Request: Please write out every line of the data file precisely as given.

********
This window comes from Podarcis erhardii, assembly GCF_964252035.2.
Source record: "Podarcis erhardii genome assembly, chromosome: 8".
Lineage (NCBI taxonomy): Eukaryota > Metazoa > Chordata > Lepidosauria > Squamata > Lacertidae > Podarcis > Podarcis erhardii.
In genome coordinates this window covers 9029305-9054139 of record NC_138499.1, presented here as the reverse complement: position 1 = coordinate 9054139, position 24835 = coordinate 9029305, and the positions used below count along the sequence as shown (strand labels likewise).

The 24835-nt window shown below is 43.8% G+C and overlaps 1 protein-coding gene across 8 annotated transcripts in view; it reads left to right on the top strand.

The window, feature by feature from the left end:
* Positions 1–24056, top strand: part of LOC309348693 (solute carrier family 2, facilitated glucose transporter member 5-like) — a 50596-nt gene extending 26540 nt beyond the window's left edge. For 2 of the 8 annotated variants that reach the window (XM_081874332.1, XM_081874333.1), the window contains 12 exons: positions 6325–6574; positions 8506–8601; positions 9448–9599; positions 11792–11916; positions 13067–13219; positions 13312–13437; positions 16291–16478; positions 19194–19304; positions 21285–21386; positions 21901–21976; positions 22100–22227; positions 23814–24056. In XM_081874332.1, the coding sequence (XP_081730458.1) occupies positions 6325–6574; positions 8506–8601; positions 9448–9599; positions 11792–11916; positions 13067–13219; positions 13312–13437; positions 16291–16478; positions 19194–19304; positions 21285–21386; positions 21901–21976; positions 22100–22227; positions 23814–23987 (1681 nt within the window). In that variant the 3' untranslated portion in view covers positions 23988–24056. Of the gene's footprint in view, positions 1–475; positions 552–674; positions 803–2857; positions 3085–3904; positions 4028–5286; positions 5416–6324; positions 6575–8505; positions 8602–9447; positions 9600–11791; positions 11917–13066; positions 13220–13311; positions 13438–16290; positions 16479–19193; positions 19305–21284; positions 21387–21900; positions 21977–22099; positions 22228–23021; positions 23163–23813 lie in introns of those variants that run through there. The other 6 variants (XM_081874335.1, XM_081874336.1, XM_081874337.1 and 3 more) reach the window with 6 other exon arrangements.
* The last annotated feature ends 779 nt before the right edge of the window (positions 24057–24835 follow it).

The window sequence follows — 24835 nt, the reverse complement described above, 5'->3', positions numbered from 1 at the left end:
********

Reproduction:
This window comes from Podarcis erhardii, assembly GCF_964252035.2.
Source record: "Podarcis erhardii genome assembly, chromosome: 8".
Lineage (NCBI taxonomy): Eukaryota > Metazoa > Chordata > Lepidosauria > Squamata > Lacertidae > Podarcis > Podarcis erhardii.
In genome coordinates this window covers 9029305-9054139 of record NC_138499.1, presented here as the reverse complement: position 1 = coordinate 9054139, position 24835 = coordinate 9029305, and the positions used below count along the sequence as shown (strand labels likewise).

The 24835-nt window shown below is 43.8% G+C and overlaps 1 protein-coding gene across 8 annotated transcripts in view; it reads left to right on the top strand.

The window, feature by feature from the left end:
* Positions 1–24056, top strand: part of LOC309348693 (solute carrier family 2, facilitated glucose transporter member 5-like) — a 50596-nt gene extending 26540 nt beyond the window's left edge. For 2 of the 8 annotated variants that reach the window (XM_081874332.1, XM_081874333.1), the window contains 12 exons: positions 6325–6574; positions 8506–8601; positions 9448–9599; positions 11792–11916; positions 13067–13219; positions 13312–13437; positions 16291–16478; positions 19194–19304; positions 21285–21386; positions 21901–21976; positions 22100–22227; positions 23814–24056. In XM_081874332.1, the coding sequence (XP_081730458.1) occupies positions 6325–6574; positions 8506–8601; positions 9448–9599; positions 11792–11916; positions 13067–13219; positions 13312–13437; positions 16291–16478; positions 19194–19304; positions 21285–21386; positions 21901–21976; positions 22100–22227; positions 23814–23987 (1681 nt within the window). In that variant the 3' untranslated portion in view covers positions 23988–24056. Of the gene's footprint in view, positions 1–475; positions 552–674; positions 803–2857; positions 3085–3904; positions 4028–5286; positions 5416–6324; positions 6575–8505; positions 8602–9447; positions 9600–11791; positions 11917–13066; positions 13220–13311; positions 13438–16290; positions 16479–19193; positions 19305–21284; positions 21387–21900; positions 21977–22099; positions 22228–23021; positions 23163–23813 lie in introns of those variants that run through there. The other 6 variants (XM_081874335.1, XM_081874336.1, XM_081874337.1 and 3 more) reach the window with 6 other exon arrangements.
* The last annotated feature ends 779 nt before the right edge of the window (positions 24057–24835 follow it).

The window sequence follows — 24835 nt, the reverse complement described above, 5'->3', positions numbered from 1 at the left end: